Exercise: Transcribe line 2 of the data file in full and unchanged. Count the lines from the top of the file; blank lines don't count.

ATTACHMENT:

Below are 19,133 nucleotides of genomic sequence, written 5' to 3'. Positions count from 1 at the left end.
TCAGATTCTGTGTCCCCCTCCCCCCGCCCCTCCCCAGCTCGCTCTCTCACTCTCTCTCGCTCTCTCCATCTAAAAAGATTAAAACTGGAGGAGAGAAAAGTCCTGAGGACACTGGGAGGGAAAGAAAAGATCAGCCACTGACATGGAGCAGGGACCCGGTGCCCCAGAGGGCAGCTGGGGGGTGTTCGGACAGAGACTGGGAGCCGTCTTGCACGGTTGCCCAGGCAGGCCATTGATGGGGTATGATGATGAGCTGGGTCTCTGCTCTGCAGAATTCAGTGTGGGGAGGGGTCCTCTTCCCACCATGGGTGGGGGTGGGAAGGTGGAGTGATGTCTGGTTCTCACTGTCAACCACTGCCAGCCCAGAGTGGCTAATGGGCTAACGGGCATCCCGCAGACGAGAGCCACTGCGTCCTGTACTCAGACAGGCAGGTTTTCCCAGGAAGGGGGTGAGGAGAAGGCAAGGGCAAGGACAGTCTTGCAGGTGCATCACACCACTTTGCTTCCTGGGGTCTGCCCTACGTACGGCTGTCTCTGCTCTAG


TCAGATTCTGTGTCCCCCTCCCCCCGCCCCTCCCCAGCTCGCTCTCTCACTCTCTCTCGCTCTCTCCATCTAAAAAGATTAAAACTGGAGGAGAGAAAAGTCCTGAGGACACTGGGAGGGAAAGAAAAGATCAGCCACTGACATGGAGCAGGGACCCGGTGCCCCAGAGGGCAGCTGGGGGGTGTTCGGACAGAGACTGGGAGCCGTCTTGCACGGTTGCCCAGGCAGGCCATTGATGGGGTATGATGATGAGCTGGGTCTCTGCTCTGCAGAATTCAGTGTGGGGAGGGGTCCTCTTCCCACCATGGGTGGGGGTGGGAAGGTGGAGTGATGTCTGGTTCTCACTGTCAACCACTGCCAGCCCAGAGTGGCTAATGGGCTAACGGGCATCCCGCAGACGAGAGCCACTGCGTCCTGTACTCAGACAGGCAGGTTTTCCCAGGAAGGGGGTGAGGAGAAGGCAAGGGCAAGGACAGTCTTGCAGGTGCATCACACCACTTTGCTTCCTGGGGTCTGCCCTACGTACGGCTGTCTCTGCTCTAG